How to delegate well is always a key topic on our management skills courses.
It isn’t always easy to delegate, people may be reluctant. That reluctance usually comes from a desire to keep control, or a concern that delegating a task translates into ‘dumping’ work on others.
Delegating tasks shouldn’t mean either of those things, though.
To delegate well you should:
- Be clear on expectations
- Leave the method to the individual
- Set deadlines and progress checks
- Remain available and encourage communication
- Follow up and feedback
What’s most important? Well, every step is important in its own right, but surprisingly the first – being clear on expectations – can be neglected.
Why? It’s all about setting objectives, what needs to be accomplished. Surely that should be the easiest part? After all, we work towards targets and objectives every day. Ok, we should make sure they are SMART (Specific, Measurable, Achievable, Relevant, Timely) – but what else goes wrong?
Are expectations the same as objectives, though? This is where things get a little personal. Whether what you expect from a task, your assessment as to whether objectives have been met, differs from someone else’s.
We had a very interesting discussion during a recent session, when one of the group shared an example of delegation going wrong.
The individual, a recently promoted manager in a firm, had been delegated a project task by the senior partner. I won’t go into lots of detail but it concerned moving towards a paperless office. The manager was delighted to be given the project and set to gathering lots of ideas, discussing it with a number of colleagues, generating a great deal of enthusiasm along the way. By the end of the week, she’d produced a 20 page report detailing each of the ideas and putting forward the one she, and most of her colleagues, had favoured.
The senior partner was not pleased. He had wanted her ideas, sure, but was looking for a high level summary and an idea of costs and benefits, in a format that he could discuss at the next management board. This was a decision that the board were going to make and somehow it seemed that the most people in the firm believed that the decision had already been taken and that they were moving to the new system asap!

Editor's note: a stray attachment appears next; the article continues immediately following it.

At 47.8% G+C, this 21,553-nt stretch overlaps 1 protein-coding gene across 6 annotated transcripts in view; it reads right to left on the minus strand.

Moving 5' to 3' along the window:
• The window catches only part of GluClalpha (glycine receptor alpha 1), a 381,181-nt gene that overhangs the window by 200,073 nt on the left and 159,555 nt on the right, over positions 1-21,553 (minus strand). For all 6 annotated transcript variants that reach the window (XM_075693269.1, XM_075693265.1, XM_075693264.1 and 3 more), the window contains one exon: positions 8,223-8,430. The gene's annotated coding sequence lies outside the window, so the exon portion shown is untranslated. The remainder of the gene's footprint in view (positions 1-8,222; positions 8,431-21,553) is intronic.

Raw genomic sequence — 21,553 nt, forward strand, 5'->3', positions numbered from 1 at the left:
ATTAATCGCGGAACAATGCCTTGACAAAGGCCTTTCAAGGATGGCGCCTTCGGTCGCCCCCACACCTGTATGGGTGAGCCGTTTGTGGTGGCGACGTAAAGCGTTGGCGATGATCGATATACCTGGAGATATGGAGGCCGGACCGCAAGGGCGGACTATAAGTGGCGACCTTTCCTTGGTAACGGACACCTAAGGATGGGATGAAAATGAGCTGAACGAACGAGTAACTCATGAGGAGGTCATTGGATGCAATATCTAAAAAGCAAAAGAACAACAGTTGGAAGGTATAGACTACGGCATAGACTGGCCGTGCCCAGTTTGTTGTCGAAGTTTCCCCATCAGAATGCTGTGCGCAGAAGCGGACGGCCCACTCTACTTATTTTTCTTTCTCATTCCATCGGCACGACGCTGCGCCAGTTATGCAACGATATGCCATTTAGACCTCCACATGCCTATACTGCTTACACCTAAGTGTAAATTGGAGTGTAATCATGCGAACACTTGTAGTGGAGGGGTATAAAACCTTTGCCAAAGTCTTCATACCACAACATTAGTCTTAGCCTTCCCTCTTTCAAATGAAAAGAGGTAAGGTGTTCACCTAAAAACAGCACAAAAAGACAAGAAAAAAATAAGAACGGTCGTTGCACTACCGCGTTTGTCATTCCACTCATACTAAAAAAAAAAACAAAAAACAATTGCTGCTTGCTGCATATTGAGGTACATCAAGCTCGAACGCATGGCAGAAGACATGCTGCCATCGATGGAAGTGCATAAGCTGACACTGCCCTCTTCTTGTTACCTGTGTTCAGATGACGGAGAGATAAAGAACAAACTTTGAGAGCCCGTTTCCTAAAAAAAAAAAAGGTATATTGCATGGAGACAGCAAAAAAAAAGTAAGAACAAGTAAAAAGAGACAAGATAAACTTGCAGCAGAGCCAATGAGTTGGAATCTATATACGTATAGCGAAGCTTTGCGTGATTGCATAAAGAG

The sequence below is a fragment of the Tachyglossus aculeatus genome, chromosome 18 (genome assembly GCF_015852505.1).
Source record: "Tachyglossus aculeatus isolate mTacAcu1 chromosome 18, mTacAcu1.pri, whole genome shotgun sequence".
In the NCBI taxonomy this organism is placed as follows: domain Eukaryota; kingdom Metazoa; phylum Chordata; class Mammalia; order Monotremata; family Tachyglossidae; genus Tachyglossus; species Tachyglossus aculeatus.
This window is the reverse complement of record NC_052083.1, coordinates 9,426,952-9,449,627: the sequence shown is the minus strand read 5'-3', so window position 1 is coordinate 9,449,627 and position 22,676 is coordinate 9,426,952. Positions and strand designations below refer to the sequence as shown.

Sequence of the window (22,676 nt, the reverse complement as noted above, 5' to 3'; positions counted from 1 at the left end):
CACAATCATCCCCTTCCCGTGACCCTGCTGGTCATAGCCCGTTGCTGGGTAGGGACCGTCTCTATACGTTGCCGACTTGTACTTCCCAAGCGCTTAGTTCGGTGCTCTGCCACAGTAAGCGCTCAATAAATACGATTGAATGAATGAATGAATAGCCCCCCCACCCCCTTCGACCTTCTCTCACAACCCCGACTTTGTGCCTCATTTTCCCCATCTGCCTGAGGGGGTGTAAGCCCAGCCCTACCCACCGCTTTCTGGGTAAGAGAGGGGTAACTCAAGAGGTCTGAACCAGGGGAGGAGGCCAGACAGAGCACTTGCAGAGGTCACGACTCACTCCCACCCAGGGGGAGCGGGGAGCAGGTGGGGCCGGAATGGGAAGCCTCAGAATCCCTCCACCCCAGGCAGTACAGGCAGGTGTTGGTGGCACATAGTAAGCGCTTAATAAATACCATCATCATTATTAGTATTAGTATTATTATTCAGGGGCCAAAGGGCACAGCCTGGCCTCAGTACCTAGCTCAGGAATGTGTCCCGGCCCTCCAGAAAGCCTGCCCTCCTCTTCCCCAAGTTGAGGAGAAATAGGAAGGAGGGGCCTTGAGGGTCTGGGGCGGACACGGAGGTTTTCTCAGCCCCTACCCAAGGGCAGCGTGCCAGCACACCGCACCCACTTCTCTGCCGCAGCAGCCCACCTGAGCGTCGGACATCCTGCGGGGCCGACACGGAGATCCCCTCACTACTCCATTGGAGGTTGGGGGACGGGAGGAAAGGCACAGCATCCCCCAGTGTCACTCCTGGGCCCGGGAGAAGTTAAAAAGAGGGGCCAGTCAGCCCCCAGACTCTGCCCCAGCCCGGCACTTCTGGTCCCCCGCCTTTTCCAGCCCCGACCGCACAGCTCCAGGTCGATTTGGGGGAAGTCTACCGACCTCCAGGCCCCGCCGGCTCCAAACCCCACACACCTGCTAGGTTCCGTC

The manager wasn’t happy either as she had spent many hours on the project, believing she was doing what was required, and done a good job at that.
So, what was the main thing that went wrong. Expectations were not agreed at the outset. Misunderstanding ensued and lots of work was wasted and goodwill was lost – not just between the manager and partner – but potentially with others in the firm.
So, what would have helped? How can you be sure that your expectations are clear when delegating? How can you make sure that you are working towards the same expectations as your boss?
Two things are important:
- Recognising that people have different perceptions. Your obvious and my obvious are not necessarily the same. What you have communicated and what the other person has understood, may be different.
- Careful communication. Thoroughly explaining not only the objectives of the project but also your expectations and making sure you are SMART about it!
Try to communicate
- What needs to be done
- When it needs to be done by
- Why it needs to be done
- Who needs to be involved (and who doesn’t)
What if the briefing had gone along these lines:
“We are considering moving to a paperless office. Please could you investigate possible options and let me have a high-level summary briefing paper, including costs and benefits, by next Friday. I need this to brief the management team so we can make a decision about whether we investigate this in more detail. The paper should be no more than two pages, and I’d anticipate this would take you no more than a couple of days”
There may still have been some misunderstanding, don’t forget the other key steps in effective delegate (including regular check ins and progress checks) but a lot of angst might have been avoided.
We’re getting lots of requests for interpersonal training at the moment. To see how we could help your firm, please contact us.
Nicky Clough, March 2022